A mechanical inspection is always a good idea but you have to balance the cost of this against the value of the car. Most franchised Toyota dealers will inspect a potential purchase for you but you will have to get the car to the garage in most cases whereas the motoring organisations will visit almost any address and carry out roadside inspections. Obviously the knowledge of the organisation's inspector will be limited to generalities whereas the Toyota technicians will have detailed knowledge of the particular model.
If there is any hesitation on the part of the vendor to agree to an inspection, then walk away. Don't let the heart rule the head.
No 2 - Buying a Used Car at Auction
A phenomenon that has rocketed from almost a closed shop for dealers 20 years ago to a multi-million pound international forum for buying and selling the maximum number of cars in the minimum time - but now open to anybody if they have the money.
Excluding the dedicated franchised dealers - but even them to some extent - the motor trade buys most of it's cars at auction - similarly it disposes of cars it can't sell in the same way - so that should start bells ringing already!
Auctions can be a source of supply for "almost" new cars through "bangers" to appreciating classics. The auctions can be a regular daily sale or a specialist "Super-car" sale so make sure you find out which auction is appropriate for the type of car you are searching for.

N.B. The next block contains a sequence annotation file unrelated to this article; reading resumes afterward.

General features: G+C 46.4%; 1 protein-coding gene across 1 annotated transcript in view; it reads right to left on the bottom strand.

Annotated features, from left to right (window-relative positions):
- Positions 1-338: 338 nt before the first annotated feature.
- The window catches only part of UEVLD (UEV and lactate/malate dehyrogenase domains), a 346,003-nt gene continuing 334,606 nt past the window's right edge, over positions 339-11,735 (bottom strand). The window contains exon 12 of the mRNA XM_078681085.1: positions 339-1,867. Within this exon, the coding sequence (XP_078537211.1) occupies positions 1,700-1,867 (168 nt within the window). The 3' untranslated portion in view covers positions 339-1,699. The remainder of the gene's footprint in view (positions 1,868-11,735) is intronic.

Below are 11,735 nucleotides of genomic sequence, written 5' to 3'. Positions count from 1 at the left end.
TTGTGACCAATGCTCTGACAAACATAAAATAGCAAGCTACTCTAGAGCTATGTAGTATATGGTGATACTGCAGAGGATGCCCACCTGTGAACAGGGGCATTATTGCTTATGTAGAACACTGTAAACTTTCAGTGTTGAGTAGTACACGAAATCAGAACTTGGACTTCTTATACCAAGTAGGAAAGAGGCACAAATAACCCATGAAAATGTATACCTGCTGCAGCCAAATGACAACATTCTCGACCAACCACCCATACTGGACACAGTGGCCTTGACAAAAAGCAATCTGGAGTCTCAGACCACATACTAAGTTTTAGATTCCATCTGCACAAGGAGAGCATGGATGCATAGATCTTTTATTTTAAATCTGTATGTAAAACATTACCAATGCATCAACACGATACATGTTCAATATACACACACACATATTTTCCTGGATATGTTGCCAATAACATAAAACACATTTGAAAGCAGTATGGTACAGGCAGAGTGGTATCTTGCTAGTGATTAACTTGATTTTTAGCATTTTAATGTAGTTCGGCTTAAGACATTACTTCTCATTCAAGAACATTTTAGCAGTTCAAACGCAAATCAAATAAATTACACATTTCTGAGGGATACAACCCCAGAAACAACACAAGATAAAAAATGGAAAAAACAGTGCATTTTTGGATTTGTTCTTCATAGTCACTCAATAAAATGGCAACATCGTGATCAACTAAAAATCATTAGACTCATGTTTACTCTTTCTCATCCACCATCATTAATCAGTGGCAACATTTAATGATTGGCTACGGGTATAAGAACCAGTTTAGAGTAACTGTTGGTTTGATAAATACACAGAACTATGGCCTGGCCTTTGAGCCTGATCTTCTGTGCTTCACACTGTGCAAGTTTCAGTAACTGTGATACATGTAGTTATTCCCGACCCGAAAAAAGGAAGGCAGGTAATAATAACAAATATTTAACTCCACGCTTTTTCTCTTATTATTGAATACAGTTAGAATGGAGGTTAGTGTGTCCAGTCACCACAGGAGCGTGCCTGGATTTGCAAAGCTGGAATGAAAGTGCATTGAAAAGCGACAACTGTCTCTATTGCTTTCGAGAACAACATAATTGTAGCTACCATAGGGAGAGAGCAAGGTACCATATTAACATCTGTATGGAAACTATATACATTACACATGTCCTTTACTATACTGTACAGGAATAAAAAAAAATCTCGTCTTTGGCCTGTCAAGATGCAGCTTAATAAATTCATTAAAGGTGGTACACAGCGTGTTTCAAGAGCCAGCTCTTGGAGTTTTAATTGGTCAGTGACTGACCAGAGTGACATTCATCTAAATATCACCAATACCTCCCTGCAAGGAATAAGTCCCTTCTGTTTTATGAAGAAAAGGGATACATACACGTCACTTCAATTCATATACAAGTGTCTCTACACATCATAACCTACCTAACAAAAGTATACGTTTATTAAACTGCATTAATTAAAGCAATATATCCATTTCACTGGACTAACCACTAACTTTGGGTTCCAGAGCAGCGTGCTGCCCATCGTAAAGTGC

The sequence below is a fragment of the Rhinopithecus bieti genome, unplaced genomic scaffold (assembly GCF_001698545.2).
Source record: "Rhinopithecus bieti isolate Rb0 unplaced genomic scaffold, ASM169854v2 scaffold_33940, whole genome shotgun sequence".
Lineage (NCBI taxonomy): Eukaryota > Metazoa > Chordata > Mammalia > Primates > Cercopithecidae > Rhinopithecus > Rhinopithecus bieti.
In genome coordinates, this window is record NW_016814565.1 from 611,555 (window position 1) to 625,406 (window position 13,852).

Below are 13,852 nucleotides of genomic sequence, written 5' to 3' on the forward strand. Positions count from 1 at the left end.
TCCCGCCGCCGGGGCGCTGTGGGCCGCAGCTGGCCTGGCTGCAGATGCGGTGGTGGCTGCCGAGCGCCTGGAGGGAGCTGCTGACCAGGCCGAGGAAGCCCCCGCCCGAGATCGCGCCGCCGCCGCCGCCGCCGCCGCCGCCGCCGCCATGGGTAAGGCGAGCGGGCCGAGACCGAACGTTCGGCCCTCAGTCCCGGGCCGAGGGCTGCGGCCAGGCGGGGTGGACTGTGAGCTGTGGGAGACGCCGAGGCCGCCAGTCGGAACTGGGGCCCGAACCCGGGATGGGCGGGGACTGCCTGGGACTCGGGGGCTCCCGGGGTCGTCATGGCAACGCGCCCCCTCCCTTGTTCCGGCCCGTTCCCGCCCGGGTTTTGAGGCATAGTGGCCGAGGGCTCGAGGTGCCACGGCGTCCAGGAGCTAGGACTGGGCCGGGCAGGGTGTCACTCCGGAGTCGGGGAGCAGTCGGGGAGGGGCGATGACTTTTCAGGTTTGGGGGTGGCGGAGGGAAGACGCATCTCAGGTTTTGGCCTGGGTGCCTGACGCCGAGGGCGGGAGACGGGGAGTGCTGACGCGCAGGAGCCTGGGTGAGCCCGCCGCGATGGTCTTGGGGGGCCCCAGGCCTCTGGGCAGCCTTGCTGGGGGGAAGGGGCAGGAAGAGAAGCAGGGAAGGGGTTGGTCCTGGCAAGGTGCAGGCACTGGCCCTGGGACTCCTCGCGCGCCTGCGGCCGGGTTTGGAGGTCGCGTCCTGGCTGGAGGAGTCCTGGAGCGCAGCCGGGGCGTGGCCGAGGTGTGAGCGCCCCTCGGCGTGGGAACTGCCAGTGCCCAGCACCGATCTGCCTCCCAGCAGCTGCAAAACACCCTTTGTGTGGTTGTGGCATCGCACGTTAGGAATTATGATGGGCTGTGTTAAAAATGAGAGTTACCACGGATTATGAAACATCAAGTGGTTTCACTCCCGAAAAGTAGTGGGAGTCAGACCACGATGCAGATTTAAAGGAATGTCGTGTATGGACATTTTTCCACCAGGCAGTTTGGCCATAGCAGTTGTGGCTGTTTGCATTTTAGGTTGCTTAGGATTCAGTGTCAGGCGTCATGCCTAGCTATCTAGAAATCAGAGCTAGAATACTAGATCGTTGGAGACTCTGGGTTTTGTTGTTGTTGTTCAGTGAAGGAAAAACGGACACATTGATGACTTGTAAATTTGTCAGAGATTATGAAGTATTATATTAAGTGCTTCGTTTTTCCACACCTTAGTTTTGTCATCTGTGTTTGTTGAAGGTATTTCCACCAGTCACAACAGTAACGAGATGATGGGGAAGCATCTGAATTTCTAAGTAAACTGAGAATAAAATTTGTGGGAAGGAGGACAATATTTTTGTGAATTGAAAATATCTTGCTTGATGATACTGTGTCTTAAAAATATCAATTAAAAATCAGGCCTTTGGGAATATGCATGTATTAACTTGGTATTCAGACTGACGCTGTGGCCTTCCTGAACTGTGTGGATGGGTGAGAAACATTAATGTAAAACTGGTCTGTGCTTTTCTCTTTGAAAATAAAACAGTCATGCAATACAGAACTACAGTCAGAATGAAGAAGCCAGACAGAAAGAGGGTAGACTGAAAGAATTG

Now you will be able to buy almost any car at an auction somewhere in the country - the top to bottom of the car world in other words. The principle advantage of a "good" buy at auction is that you cut out the profit taken by the middleman. If you buy a car from a dealer, who bought it at auction, then you can be pretty sure that, say in the case of a nearly new family car, the mark-up will be the best part of £1,000, and so you can estimate the mark up on other cars by applying a sliding scale - the more expensive the car the bigger the mark-up.
Though, of course, a really good car bought at auction by a shrewd dealer could well result in an even bigger "mark up" (or profit) depending on the "market" value of the car in question. Over recent years the public have become quite used to searching for that "bargain" at auction and the bigger auction houses have recognised the value of the public competing with "dealers" and so pushing prices up and, as they take a percentage of the sale, they have made changes to encourage the business.
If you are determined to buy your dream car at auction, make sure you do your homework in advance and discover the "terms of the sale" and having done that make sure that you understand them and that you also understand the terminology.
Many operate on a system of almost immediate payment for a successful bid and, be careful, because you are only afforded a very limited time in which to settle and remove your purchases or else you may find that at best you are landed with some pretty hefty storage charges or at worst you will lose the sale altogether and, to rub salt into your wounds, incur costs as well!